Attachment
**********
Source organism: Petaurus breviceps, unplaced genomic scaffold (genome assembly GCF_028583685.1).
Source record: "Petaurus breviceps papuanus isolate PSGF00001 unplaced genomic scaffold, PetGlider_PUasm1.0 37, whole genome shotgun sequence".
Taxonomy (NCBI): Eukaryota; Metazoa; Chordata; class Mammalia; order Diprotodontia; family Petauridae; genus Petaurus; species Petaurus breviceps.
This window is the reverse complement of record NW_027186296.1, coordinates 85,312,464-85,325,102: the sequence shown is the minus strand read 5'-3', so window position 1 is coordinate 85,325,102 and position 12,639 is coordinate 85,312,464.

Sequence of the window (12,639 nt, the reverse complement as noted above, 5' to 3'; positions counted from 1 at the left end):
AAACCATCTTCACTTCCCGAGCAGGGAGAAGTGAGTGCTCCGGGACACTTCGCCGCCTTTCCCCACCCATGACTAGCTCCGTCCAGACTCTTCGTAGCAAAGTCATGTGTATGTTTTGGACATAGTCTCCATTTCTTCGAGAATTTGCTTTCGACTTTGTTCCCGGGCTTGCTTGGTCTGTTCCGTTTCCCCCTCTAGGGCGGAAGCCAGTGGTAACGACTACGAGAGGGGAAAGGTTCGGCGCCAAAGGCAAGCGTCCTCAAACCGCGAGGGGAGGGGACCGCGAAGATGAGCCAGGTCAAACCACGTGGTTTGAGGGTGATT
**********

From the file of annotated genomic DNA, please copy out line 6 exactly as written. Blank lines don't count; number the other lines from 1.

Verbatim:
AAACCATCTTCACTTCCCGAGCAGGGAGAAGTGAGTGCTCCGGGACACTTCGCCGCCTTTCCCCACCCATGACTAGCTCCGTCCAGACTCTTCGTAGCAAAGTCATGTGTATGTTTTGGACATAGTCTCCATTTCTTCGAGAATTTGCTTTCGACTTTGTTCCCGGGCTTGCTTGGTCTGTTCCGTTTCCCCCTCTAGGGCGGAAGCCAGTGGTAACGACTACGAGAGGGGAAAGGTTCGGCGCCAAAGGCAAGCGTCCTCAAACCGCGAGGGGAGGGGACCGCGAAGATGAGCCAGGTCAAACCACGTGGTTTGAGGGTGATT